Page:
Exactly! That’s what I was just about to say. Jesus is the Lord of the harvest. He will pay a minister’s wages through the means he chooses. But he doesn’t allow his servants to minister in his name in exchange for payment from those receiving ministry.
Isn’t this kinda like how friendship works? As soon as someone starts treating your relationship to him as a way to manipulate you for money, it stops being a friendship.
Yep. When we sell ministry, it stops being ministry and becomes a mercenary commercial transaction. As soon as payment is demanded, there’s no way to be sure that the ministry you’re receiving is sincere, or simply out of desire for money. Your example of friendship is spot on, because if I tell you that we can hang out, but it’ll cost you $15/hour, it strips the sincerity out of our time together. You’ll never know whether I spend time with you because I like you, or because I like the money. It doesn’t even matter how much I charge. Even at 15 cents/hour, it’s no longer a real, sincere friendship.
So let me think this through. If an author writes a book about suffering and the sovereignty of God in order to edify the Body of Christ, but then denies anyone access to it unless they pay, he compromises the sincerity of his ministry…
By making it impossible to know whether he’s just writing for money or for the edification of other believers and out of love for God. Everyone knows that people throughout history have used God to make money; even unbelievers do that. So when you introduce a paywall into the mix, you open up the real possibility that you’re just covertly turning God into a commodity.
Makes sense. So you’re saying that the Bible is clear that ministers of the gospel deserve to be able to eat and pay the bills, but that their compensation should come from God, through the free generosity of his people?
Exactly. As 1 Corinthians 9:14 says, “The Lord commanded that those who proclaim the gospel should get their living by the gospel.” Most people completely misinterpret this verse to mean that we have permission to sell the gospel as a commodity in order to “get our living by the gospel.” But notice that it doesn’t say that at all. It simply says that they should be able to get their living by the gospel. That requires us to go back to Matthew 10:8 and listen to Jesus in order to understand how we should be compensated for our work of gospel proclamation. And it’s clear that Jesus forbids selling our work, and instructs us to receive support from God’s people.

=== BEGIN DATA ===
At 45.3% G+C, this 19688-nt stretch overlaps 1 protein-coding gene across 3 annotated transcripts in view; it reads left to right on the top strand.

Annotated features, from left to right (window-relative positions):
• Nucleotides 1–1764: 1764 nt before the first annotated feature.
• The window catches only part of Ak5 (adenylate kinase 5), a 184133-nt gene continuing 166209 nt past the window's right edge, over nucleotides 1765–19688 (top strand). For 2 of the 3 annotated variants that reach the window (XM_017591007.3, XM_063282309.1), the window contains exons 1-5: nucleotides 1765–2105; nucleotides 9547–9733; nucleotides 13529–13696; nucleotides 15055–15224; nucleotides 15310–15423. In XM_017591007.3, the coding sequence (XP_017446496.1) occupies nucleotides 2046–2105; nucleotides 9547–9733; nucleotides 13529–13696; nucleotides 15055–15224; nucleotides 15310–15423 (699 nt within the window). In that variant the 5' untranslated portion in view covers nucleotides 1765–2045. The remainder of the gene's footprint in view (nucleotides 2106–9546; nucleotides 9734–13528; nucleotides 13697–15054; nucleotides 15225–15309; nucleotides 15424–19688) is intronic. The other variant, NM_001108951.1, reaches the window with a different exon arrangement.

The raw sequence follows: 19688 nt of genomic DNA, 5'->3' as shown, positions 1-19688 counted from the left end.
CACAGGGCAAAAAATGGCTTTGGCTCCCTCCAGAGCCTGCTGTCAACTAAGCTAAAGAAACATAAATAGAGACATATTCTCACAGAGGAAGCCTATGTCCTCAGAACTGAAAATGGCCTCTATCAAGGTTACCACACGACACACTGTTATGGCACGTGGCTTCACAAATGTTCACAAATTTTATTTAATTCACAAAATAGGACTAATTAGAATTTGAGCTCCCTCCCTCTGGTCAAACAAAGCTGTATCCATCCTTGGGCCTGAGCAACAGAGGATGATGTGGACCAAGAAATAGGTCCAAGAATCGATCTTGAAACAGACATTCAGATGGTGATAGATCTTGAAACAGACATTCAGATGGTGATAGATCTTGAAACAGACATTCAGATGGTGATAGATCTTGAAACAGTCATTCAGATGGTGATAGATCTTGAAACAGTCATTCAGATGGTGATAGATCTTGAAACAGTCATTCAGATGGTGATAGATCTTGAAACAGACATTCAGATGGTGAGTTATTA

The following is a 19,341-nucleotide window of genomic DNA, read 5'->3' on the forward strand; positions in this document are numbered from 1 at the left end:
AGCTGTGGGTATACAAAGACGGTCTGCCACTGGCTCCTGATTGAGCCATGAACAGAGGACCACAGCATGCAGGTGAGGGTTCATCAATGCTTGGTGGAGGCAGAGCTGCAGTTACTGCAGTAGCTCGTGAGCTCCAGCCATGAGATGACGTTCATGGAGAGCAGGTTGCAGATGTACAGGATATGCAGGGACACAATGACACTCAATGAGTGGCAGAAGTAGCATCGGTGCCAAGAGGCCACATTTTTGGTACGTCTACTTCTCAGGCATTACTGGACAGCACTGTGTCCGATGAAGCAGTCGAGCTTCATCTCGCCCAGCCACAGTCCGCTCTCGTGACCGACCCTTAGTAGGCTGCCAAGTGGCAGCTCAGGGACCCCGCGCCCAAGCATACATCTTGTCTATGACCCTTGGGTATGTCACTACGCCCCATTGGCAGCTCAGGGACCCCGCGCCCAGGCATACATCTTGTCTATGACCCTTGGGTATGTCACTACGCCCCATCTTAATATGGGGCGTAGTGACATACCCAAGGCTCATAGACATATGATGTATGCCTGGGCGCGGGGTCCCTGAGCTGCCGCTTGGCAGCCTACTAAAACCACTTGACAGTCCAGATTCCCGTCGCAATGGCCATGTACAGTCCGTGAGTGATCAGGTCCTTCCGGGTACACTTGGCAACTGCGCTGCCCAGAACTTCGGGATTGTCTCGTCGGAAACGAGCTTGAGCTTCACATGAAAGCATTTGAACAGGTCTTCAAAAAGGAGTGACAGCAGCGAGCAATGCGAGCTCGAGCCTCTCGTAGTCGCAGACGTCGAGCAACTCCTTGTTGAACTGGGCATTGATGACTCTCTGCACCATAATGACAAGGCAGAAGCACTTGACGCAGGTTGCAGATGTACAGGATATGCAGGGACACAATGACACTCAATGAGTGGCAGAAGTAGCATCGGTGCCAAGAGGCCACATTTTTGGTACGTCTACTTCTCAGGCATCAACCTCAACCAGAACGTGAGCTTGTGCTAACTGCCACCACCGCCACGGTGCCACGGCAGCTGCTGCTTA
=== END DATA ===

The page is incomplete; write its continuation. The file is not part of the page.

That’s helpful. But shouldn’t it be obvious that charging someone to hear the gospel is wrong? It doesn’t seem that it should even be a question in people’s minds. It doesn’t even make sense to me.
You’re right. But most people compartmentalize these things in their hearts and then copy the way the world does things.
What do you mean?
Here’s an example. Someone might read Paul and Jesus and say, “Ok, maybe it’s not a good idea to demand payment from someone on the street before I share the gospel with them. But if I write a book called The Gospel Explained, I can charge money for it and profit from it like every other author does.”
I see. But is Jesus’ command in Matthew 10 to give freely actually something that applies to us today? Wasn’t it just something specifically for the disciples in that evangelistic situation?